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Where to shop: MyZeil shopping centre

Isabel Dexter takes a tour to discover the highlights of one of Frankfurt’s shopping highlights

Feature

by Isabel Dexter
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Welcome to shopping, 21st century style, at Frankfurt’s spectacular MyZeil mall. With its glass and steel edifice and sculptural spirals, it looks like a hyper-modern gallery space or a building from a science-fiction film. It is, in fact, the work of celebrated architect Massimiliano Fuksas.

Beyond the impressive façade are 77,000 square metres housing shops, restaurants, a fitness centre and leisure spaces. Fuksas’ glass frontage challenges the distinction between exterior and interior spaces, with a void that is pulled into the atrium of the mall as though being sucked by a futuristic space creature. The glass curves appear to create a vortex, a somewhat witty play on the idea of a mall as an empty, soulless and superficial space. Not so here, as architecture has become part of the shopping experience and the feeling is one of luxury.

Designing into the future

All six levels of MyZeil are flooded with natural sunlight and there’s also a public plaza located in the centre of the mall where visitors can enjoy some fresh air. MyZeil has the appearance of a flowing form, and has taken nature as its inspiration, bringing a sense of the outside to the inside. The clever architecture connects the Zeil – Frankfurt’s bustling shopping area – with the interior of MyZeil. The glistening glass also acts as an ultra-modern mirror reflecting the historical streets outside of the mall.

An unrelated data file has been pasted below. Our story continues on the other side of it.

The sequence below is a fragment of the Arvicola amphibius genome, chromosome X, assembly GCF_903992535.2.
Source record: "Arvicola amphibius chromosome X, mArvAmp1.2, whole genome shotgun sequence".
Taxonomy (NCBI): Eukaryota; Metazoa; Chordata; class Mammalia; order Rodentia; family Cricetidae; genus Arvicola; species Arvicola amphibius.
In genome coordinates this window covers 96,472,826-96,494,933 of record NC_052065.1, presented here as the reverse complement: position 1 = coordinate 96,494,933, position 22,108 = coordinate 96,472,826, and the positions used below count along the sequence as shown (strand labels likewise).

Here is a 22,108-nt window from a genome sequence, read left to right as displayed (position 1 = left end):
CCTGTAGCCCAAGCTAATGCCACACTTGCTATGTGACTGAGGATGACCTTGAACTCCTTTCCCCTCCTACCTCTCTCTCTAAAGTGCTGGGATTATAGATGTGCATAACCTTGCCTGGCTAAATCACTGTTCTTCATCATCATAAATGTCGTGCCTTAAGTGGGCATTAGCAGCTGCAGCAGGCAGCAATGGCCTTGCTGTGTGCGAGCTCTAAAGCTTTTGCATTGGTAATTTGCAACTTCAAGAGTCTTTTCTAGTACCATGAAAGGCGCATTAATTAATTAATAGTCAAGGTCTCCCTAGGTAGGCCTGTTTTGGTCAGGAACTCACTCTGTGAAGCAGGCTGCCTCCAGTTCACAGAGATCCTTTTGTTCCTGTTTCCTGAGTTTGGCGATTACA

Fashion in force

MyZeil is home to a mouth-watering selection of brands, with everything from Swarovski to Biba and Princesse Tam Tam, along with a stellar line up of denim lines including G-Star, Tommy Hilfiger Denim and Replay. MyZeil is committed to art and cultural events which support the local community, leading to the creation of a gallery space. In addition, the mall regularly hosts various high-profile events, for example last year the MTV Europe Music Awards were held here, underlining Germany’s thriving music scene.

It is a strong example of how shopping centres are being reshaped, not just in Germany but around the world. ‘The mall isn’t a space which is apart from culture and the city any more. It’s at the heart of the modern urban consumer and cultural experience,’ says Lucy Knockton, founder of Concierge de Mode, a boutique travel concierge and fashion service that works throughout Germany and in other countries in Europe.

Under one roof

‘It's refreshing to be able to spend a whole day in a place where you can get everything you need and want, without all that unnecessary trawling around. The mix of practicality and otherworldly make-believe gives malls that dusting of fairytale sparkle. The idea of a Disney World for consumers isn’t something to be sneered at. Who doesn’t want the happy-ever-after shopping experience sometimes?’

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